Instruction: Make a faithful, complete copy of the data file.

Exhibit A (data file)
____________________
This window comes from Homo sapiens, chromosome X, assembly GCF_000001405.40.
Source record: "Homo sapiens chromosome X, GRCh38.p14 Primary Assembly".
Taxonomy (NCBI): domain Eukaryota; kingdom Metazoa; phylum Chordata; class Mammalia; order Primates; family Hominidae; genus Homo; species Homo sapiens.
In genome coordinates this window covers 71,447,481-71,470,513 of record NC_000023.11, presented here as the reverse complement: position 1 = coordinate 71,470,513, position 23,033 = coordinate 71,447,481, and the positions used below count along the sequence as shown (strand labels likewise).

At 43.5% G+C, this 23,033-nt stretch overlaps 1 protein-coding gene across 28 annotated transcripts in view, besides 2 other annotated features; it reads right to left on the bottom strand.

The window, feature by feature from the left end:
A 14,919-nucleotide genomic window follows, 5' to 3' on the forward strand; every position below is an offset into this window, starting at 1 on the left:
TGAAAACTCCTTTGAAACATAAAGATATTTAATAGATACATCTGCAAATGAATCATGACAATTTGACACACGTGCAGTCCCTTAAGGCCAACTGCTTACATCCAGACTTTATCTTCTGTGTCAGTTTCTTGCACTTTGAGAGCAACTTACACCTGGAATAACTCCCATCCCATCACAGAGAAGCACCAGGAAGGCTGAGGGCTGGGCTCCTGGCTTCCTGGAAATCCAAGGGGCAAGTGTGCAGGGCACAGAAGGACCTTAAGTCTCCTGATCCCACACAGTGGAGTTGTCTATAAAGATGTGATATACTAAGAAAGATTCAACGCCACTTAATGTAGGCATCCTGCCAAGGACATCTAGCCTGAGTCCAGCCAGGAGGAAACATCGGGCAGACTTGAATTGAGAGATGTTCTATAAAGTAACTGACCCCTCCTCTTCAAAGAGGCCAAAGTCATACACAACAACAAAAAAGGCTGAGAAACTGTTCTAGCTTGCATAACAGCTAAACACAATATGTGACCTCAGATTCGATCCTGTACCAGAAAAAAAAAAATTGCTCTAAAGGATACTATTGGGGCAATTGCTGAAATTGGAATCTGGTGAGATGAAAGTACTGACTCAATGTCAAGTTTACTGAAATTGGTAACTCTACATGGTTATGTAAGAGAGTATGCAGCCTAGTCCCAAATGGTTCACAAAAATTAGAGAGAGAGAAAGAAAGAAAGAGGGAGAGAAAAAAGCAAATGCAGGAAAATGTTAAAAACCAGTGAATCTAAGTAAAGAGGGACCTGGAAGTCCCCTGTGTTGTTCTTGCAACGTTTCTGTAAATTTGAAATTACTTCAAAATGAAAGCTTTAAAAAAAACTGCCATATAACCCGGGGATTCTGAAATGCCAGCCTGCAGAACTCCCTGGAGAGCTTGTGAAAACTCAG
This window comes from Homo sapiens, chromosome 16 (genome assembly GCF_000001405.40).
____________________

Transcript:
This window comes from Homo sapiens, chromosome X, assembly GCF_000001405.40.
Source record: "Homo sapiens chromosome X, GRCh38.p14 Primary Assembly".
Taxonomy (NCBI): domain Eukaryota; kingdom Metazoa; phylum Chordata; class Mammalia; order Primates; family Hominidae; genus Homo; species Homo sapiens.
In genome coordinates this window covers 71,447,481-71,470,513 of record NC_000023.11, presented here as the reverse complement: position 1 = coordinate 71,470,513, position 23,033 = coordinate 71,447,481, and the positions used below count along the sequence as shown (strand labels likewise).

At 43.5% G+C, this 23,033-nt stretch overlaps 1 protein-coding gene across 28 annotated transcripts in view, besides 2 other annotated features; it reads right to left on the bottom strand.

The window, feature by feature from the left end:
A 14,919-nucleotide genomic window follows, 5' to 3' on the forward strand; every position below is an offset into this window, starting at 1 on the left:
TGAAAACTCCTTTGAAACATAAAGATATTTAATAGATACATCTGCAAATGAATCATGACAATTTGACACACGTGCAGTCCCTTAAGGCCAACTGCTTACATCCAGACTTTATCTTCTGTGTCAGTTTCTTGCACTTTGAGAGCAACTTACACCTGGAATAACTCCCATCCCATCACAGAGAAGCACCAGGAAGGCTGAGGGCTGGGCTCCTGGCTTCCTGGAAATCCAAGGGGCAAGTGTGCAGGGCACAGAAGGACCTTAAGTCTCCTGATCCCACACAGTGGAGTTGTCTATAAAGATGTGATATACTAAGAAAGATTCAACGCCACTTAATGTAGGCATCCTGCCAAGGACATCTAGCCTGAGTCCAGCCAGGAGGAAACATCGGGCAGACTTGAATTGAGAGATGTTCTATAAAGTAACTGACCCCTCCTCTTCAAAGAGGCCAAAGTCATACACAACAACAAAAAAGGCTGAGAAACTGTTCTAGCTTGCATAACAGCTAAACACAATATGTGACCTCAGATTCGATCCTGTACCAGAAAAAAAAAAATTGCTCTAAAGGATACTATTGGGGCAATTGCTGAAATTGGAATCTGGTGAGATGAAAGTACTGACTCAATGTCAAGTTTACTGAAATTGGTAACTCTACATGGTTATGTAAGAGAGTATGCAGCCTAGTCCCAAATGGTTCACAAAAATTAGAGAGAGAGAAAGAAAGAAAGAGGGAGAGAAAAAAGCAAATGCAGGAAAATGTTAAAAACCAGTGAATCTAAGTAAAGAGGGACCTGGAAGTCCCCTGTGTTGTTCTTGCAACGTTTCTGTAAATTTGAAATTACTTCAAAATGAAAGCTTTAAAAAAAACTGCCATATAACCCGGGGATTCTGAAATGCCAGCCTGCAGAACTCCCTGGAGAGCTTGTGAAAACTCAG
This window comes from Homo sapiens, chromosome 16 (genome assembly GCF_000001405.40).